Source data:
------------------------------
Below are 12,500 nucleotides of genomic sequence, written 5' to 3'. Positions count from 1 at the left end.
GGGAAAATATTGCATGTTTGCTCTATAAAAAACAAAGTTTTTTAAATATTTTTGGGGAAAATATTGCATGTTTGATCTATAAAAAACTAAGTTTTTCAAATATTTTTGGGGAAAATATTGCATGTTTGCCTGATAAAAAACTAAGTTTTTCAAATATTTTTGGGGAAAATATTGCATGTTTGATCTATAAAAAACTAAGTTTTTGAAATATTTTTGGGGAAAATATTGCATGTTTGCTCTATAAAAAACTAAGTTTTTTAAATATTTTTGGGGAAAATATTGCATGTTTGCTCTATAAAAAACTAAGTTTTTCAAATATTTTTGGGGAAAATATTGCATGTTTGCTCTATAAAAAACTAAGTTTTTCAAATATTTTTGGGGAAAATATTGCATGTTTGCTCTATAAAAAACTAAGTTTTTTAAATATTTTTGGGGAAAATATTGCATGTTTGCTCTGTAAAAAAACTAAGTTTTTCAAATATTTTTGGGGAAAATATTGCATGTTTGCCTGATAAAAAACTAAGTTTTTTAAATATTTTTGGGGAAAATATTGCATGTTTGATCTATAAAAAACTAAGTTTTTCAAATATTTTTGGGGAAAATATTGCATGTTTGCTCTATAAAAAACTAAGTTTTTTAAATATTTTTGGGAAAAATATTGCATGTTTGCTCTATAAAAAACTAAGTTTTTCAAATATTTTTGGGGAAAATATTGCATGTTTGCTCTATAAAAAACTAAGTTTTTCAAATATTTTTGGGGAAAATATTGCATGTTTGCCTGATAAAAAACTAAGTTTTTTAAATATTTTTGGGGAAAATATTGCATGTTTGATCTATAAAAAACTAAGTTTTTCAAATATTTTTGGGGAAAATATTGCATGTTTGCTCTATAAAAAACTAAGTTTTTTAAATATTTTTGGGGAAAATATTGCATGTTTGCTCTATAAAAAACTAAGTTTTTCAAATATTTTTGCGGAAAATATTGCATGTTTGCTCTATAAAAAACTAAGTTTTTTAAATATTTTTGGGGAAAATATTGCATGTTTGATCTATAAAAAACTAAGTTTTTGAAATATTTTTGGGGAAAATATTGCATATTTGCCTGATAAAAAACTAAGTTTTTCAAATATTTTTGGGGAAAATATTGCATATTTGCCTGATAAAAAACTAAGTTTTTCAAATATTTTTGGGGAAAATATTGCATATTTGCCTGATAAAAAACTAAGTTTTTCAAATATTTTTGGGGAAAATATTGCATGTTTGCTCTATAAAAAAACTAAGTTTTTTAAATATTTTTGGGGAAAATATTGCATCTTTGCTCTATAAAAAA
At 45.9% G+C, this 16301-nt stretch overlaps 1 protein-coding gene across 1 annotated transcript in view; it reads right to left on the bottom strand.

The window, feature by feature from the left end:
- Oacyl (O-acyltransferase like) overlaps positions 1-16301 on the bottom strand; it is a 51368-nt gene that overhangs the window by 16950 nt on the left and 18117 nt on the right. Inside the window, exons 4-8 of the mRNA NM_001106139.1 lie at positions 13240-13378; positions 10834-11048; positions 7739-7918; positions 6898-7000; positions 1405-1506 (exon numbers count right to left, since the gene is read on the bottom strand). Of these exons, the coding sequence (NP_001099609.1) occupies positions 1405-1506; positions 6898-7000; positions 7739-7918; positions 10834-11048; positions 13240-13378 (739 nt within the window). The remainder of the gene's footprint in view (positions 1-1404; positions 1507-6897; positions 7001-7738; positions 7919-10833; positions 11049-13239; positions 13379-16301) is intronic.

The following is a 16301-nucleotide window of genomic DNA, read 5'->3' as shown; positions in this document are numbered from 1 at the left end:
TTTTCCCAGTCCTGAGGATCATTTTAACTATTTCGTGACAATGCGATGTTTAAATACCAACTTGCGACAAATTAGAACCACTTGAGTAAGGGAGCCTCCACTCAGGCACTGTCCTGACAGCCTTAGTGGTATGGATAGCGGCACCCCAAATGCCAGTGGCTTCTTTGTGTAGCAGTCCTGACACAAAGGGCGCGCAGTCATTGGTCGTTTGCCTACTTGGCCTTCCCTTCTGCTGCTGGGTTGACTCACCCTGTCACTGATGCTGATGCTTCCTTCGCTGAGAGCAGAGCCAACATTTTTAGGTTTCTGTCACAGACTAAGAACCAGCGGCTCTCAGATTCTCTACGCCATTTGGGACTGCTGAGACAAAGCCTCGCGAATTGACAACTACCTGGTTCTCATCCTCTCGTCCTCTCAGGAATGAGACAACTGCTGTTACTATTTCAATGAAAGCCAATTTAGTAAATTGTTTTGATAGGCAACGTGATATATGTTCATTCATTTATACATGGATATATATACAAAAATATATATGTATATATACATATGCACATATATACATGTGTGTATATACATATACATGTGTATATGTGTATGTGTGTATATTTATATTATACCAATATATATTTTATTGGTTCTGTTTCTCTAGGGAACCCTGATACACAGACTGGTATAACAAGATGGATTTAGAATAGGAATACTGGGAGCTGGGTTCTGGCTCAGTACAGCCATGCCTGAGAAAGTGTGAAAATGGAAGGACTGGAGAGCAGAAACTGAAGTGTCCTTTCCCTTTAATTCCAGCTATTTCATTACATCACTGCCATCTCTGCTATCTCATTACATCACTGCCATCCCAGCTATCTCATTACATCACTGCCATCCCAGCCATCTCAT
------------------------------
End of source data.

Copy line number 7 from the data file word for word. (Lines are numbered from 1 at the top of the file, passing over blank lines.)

TTTTCCCAGTCCTGAGGATCATTTTAACTATTTCGTGACAATGCGATGTTTAAATACCAACTTGCGACAAATTAGAACCACTTGAGTAAGGGAGCCTCCACTCAGGCACTGTCCTGACAGCCTTAGTGGTATGGATAGCGGCACCCCAAATGCCAGTGGCTTCTTTGTGTAGCAGTCCTGACACAAAGGGCGCGCAGTCATTGGTCGTTTGCCTACTTGGCCTTCCCTTCTGCTGCTGGGTTGACTCACCCTGTCACTGATGCTGATGCTTCCTTCGCTGAGAGCAGAGCCAACATTTTTAGGTTTCTGTCACAGACTAAGAACCAGCGGCTCTCAGATTCTCTACGCCATTTGGGACTGCTGAGACAAAGCCTCGCGAATTGACAACTACCTGGTTCTCATCCTCTCGTCCTCTCAGGAATGAGACAACTGCTGTTACTATTTCAATGAAAGCCAATTTAGTAAATTGTTTTGATAGGCAACGTGATATATGTTCATTCATTTATACATGGATATATATACAAAAATATATATGTATATATACATATGCACATATATACATGTGTGTATATACATATACATGTGTATATGTGTATGTGTGTATATTTATATTATACCAATATATATTTTATTGGTTCTGTTTCTCTAGGGAACCCTGATACACAGACTGGTATAACAAGATGGATTTAGAATAGGAATACTGGGAGCTGGGTTCTGGCTCAGTACAGCCATGCCTGAGAAAGTGTGAAAATGGAAGGACTGGAGAGCAGAAACTGAAGTGTCCTTTCCCTTTAATTCCAGCTATTTCATTACATCACTGCCATCTCTGCTATCTCATTACATCACTGCCATCCCAGCTATCTCATTACATCACTGCCATCCCAGCCATCTCAT